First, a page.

Rheumatoid arthritis has been a teacher.  Not my favorite way to learn, I’ll admit.  But I have learned a lot.

 

I, like many it seems, used to be a Type A, in charge, get 25 hours out of every, day kind of person.  I had a good career, two children, one of whom has an autism spectrum disorder.  And I thought I was a pretty good wife.  I cooked and cleaned and generally took care of stuff.  I helped out at the school, I made time to listen to my friends troubles, and I was happy to help.

 

20 Things Rheumatoid Arthritis Taught MeAnd then rheumatoid arthritis hit me like a freight train, and left me as a little puddle of goo on the ground.  The kind of thing people step in, and wince with disgust and scrape off their shoe.

 

Lots of people treated me that way…with disgust.  Disdain.  Disbelief.

 

They thought I was making up the degree of pain I was in.  The severity of the disease.  Very few bothered to educate themselves.  They didn’t care enough.

 

That’s people.  They have their own problems.

 

For me, my whole life changed.  Much as I didn’t want it to, rheumatoid arthritis occupied center stage.  It controlled me.  So I had to learn to adapt.  I learned a few other things too:

 

 

  1. I am very, very strong.

 

  1. I don’t sweat the small stuff.

 

  1. A smile helps. Mine or someone else’s.

 

  1. I need to be realistic. Wishing things were different doesn’t help.  It just saps my energy.  So I work with what I’ve got, and make the best of it.

 

  1. Worrying about things I can’t change will only bring me down. I will change what can be changed, and I have to accept the rest.  I have to make the best of what I have.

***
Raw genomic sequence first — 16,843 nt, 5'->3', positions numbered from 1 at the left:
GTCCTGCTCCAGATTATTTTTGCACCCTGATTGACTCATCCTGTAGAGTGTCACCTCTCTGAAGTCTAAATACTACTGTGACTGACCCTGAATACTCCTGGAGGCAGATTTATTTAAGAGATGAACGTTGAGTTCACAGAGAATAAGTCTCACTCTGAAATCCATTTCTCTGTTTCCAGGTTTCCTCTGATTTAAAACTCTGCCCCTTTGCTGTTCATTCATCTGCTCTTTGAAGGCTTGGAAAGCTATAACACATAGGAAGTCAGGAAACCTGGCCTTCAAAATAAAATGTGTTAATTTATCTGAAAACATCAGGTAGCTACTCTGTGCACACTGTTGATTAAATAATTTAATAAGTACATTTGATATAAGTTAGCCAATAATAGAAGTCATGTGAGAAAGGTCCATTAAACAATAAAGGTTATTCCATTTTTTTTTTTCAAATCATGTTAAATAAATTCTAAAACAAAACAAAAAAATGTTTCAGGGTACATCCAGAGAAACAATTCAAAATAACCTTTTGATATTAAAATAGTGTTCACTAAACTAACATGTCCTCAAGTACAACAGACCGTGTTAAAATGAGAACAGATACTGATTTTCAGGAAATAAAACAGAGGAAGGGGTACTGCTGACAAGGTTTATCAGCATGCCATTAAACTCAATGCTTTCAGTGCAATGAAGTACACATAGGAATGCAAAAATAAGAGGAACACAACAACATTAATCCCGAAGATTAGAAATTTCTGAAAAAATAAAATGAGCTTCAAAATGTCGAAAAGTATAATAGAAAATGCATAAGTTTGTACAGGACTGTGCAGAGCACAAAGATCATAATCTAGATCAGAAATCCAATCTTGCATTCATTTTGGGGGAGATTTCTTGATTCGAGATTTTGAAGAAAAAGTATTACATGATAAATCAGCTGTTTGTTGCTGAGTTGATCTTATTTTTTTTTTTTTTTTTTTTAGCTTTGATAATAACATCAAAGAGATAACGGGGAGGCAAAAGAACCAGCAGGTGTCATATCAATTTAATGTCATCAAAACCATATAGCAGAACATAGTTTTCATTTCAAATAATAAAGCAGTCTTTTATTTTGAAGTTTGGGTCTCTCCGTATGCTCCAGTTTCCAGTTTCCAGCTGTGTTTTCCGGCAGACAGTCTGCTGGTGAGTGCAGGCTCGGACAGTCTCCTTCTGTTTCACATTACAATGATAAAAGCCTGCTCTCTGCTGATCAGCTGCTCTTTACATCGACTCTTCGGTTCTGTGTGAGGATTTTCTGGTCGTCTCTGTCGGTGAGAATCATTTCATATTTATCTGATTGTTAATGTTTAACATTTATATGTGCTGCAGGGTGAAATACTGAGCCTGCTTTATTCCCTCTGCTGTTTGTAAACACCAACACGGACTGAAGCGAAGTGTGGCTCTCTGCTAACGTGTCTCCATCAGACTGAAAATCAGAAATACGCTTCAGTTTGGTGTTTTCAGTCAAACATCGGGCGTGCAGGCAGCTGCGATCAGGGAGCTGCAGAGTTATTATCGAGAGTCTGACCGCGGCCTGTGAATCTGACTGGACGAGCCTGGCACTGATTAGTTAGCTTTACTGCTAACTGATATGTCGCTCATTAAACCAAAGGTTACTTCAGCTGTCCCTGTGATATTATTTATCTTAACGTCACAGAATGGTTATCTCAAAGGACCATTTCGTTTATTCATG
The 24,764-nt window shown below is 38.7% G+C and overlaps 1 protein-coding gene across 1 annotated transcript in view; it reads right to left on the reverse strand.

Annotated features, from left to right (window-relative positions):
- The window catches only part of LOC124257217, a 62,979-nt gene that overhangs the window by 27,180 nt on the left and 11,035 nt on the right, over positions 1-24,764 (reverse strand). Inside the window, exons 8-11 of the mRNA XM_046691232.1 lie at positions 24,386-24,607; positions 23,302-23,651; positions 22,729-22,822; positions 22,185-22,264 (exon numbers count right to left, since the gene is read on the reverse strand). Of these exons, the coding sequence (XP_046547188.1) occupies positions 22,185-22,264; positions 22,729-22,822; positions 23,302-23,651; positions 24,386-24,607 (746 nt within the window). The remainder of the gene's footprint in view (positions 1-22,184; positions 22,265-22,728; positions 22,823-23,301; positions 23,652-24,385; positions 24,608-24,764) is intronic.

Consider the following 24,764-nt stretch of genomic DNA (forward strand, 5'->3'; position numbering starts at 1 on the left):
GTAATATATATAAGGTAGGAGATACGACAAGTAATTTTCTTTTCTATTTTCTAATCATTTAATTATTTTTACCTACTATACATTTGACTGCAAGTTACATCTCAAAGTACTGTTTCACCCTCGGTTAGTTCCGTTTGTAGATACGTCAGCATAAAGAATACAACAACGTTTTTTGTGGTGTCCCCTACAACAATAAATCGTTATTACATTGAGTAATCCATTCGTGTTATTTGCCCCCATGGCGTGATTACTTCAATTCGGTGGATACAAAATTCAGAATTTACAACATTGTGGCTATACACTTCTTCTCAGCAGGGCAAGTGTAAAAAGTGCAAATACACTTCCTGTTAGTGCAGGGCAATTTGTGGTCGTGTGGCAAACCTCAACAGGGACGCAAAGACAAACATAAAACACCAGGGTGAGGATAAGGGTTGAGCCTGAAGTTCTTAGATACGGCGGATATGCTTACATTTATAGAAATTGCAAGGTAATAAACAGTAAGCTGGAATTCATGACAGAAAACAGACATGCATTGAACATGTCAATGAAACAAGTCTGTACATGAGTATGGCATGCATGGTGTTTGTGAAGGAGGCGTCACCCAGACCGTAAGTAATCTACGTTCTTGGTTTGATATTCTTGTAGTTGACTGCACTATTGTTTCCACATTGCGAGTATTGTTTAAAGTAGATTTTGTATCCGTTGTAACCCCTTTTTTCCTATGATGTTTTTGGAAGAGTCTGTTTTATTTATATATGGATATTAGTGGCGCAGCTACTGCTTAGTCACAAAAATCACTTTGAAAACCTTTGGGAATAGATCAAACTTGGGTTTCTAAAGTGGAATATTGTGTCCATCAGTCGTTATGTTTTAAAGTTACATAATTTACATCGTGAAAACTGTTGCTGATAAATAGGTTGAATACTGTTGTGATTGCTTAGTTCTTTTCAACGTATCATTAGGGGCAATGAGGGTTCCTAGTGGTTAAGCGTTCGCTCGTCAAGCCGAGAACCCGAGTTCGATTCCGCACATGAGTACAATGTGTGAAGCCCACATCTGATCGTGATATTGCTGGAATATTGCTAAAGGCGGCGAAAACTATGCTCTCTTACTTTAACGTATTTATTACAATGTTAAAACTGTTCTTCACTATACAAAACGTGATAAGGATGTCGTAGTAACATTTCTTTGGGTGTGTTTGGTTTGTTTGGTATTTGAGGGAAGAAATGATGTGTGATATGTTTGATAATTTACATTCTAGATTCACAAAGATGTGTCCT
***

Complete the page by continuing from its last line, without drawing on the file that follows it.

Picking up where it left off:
1. I am luckier than many, many other people.

 

  1. I need to prioritize. I have to choose what’s important in every day.  I make mental lists…What MUST be done. What it would be great if I could get done.  And what is just going to have to damn well wait until tomorrow.

 

  1. What other people think doesn’t matter. This one was huge for me, but there is no changing other people’s opinions.  Some will always think I am a malingerer.  Some will never understand.  Some will always make nasty remarks.  Some will always tell me their pain is worse than mine.

 

  1. Just because someone has the same diagnosis as you, doesn’t mean you will have ANYTHING in common. Not even your disease.  RA and inflammatory arthritis is so variable. Some people are affected severely, some mildly.

 

  1. There is no one RIGHT way to manage your disease. There are as many ways to manage Rheumatoid Arthritis as there are people with rheumatoid arthritis.  I only know the right way to manage my disease, and I make the best choices for myself.

 

  1. Pain and happiness are NOT mutually exclusive. I have to try and do the things that I enjoy.  There are some things that are now impossible.  Others that I can still do, but not without pain.  Others that I can do on some days, but not others.   I can still enjoy these things.  In fact it’s very, very important to keep doing the things that make me happy, even if I can’t do them the same way I used to.

 

  1. I can’t do it all myself anymore, or at least not all in one day.

 

  1. How to ask for help. No wait, I’m still struggling with this…

 

  1. Who my friends are. My real friends.   My real friends understand my limitations.  And they still want to spend time with me.  And not just when I am ‘well’.  The people that make me feel guilty for cancelling at the last minute, or saying no to an invitation, or not participating in their sky diving or camping adventure are NOT friends.

 

  1. I can do most things that healthy people can do. But it will take me a lot longer, and it will almost certainly hurt me a lot more.

 

  1. Doctors don’t know everything. They are not gods.  They cannot fix every problem.  They can offer options.  Give informed opinions.  I make the final decisions.

 

  1. The responsibility for my health is mine. For me that means eating well, exercising when I can and taking my medications as prescribed.

 

  1. Accepting my limitations does NOT mean I am giving up.

 

  1. I still have a lot to offer. I am still capable of a lot of good.

 

  1. Did I mention I am very, very strong?
Has living with rheumatoid arthritis prompted you to take more responsibility for your own health (I.e. Monitor diet, medications, exercise more closely)?